Sunday 5th April 2020
Another exciting project has been the one to restore the historic eight at Helmingham and although I haven’t been able to get any exact details yet, the dedication there is to be on the morning of Saturday 15th October”. So wrote Richy in his Blog, so here is a bit about them to encourage you to come to the Dedication Service. It will be at 11am and conducted by the Very Rev. Frances Ward, Dean of the Cathedral followed by refreshments and open ringing.
On yet another bell restoration occasion the sad news is of the death of one of the team during the project so that he was unable to take part in the dedication of the work with which he was so closely involved. This time it was Walter Cutting, prime mover of the project and a local farmer. He had worked tirelessly over the years helping to raise considerable amounts of money to keep this lovely church in a good state of repair. Restoration to the Tower Parapet was undertaken in 2007 at a cost of £170,000 aided by a grant of £120,000 from English Heritage.
The bells were an 8, Dove records the tenor weight as 19-2-14 and in E Flat. All were cast by Thomas Mears 2 in the Whitechapel Bell Foundry in 1815 to commemorate victory at the Battle of Waterloo. They were in an oak frame on two levels. In 2001 it was discovered that work was needed to the tower, Ranold Clouston reported that there was movement in the frame (later found to be around 5/16 inch) and ringing was stopped. It can be seen from the picture that the tower is a fine Perpendicular example built from 1488 onwards and finished in 1510. The parapet was added in 1543 and the date is on it.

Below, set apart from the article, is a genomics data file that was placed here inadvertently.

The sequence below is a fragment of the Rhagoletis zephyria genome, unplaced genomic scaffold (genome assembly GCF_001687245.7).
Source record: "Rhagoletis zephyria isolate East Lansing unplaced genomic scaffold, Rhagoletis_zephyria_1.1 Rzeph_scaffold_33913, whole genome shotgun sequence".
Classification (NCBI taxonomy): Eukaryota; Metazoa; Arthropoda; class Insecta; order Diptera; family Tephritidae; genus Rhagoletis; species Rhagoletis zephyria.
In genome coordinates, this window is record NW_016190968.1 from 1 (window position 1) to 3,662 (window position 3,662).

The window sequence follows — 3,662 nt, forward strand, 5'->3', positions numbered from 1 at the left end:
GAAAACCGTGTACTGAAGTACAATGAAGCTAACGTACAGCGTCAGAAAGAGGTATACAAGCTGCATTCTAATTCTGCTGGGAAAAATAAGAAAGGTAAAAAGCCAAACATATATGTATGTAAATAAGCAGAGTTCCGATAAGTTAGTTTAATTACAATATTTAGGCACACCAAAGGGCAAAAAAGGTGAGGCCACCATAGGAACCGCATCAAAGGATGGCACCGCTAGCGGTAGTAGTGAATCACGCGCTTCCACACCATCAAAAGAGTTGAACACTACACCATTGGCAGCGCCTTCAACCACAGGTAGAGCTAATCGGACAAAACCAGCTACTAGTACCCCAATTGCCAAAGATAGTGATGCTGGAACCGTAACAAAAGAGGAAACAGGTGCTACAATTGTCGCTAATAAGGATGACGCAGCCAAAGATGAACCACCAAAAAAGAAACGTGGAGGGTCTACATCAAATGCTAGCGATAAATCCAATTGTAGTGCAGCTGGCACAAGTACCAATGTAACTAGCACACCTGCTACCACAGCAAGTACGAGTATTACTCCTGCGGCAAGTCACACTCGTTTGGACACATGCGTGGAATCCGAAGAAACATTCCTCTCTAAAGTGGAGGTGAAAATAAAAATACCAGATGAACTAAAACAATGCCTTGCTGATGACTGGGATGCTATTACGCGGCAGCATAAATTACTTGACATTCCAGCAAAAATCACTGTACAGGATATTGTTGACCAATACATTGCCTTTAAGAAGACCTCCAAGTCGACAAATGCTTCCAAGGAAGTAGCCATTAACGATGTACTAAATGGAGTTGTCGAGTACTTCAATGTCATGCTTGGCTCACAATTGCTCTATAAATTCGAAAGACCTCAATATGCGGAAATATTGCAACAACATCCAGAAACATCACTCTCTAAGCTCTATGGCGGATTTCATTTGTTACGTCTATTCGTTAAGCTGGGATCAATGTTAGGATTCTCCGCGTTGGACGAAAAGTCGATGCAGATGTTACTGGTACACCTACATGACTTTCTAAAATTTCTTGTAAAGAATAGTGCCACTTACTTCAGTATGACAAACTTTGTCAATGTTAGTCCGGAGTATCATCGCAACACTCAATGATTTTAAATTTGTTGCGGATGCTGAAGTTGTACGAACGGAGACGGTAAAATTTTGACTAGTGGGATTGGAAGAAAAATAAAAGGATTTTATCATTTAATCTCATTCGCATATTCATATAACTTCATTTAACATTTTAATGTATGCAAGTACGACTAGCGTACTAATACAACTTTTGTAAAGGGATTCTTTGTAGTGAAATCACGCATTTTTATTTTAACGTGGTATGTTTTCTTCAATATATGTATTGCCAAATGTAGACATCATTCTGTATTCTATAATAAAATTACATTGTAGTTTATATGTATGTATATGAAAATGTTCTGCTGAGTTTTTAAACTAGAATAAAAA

The project proceeded with enthusiasm and hard work by many people including from the Guild and the blessing and assistance of Lord Tollemache in deciding the new configuration, raising funds and helping with the removal and restoration. The usual national organisations such as English Heritage had an input. The main sponsor was the Heritage Lottery Fund and the heritage project was about French Revolutionary and Napoleonic Wars culminating in victory at the Battle of Waterloo and the involvement of Helmingham people during these years. Sadly, a further £17,000 needs to be raised to complete the fundraising.
The bells were returned to the Whitechapel Bell Foundry for retuning while the old frame with some substantial beams was cut from the tower. They are now back in a new cast iron frame on a galvanised UB steel grillage ‘shoehorned’ skilfully into the original position, this time on one level. They are all in canon retaining headstocks and with new fittings. The ropes are guided through the clock room (no clock) by horizontal rope guides and into the original ringing gallery.
Helmingham now have a fine ring of 8 all by the same founder with a Tenor weight of 17cwt-3-16 in the key of D and on 14th September we carried out a test ring. Of course I dare not be too excited because they have yet to be approved by others but the consensus by the ringers on that day was that they are going to be up with the best in Suffolk.John Taylor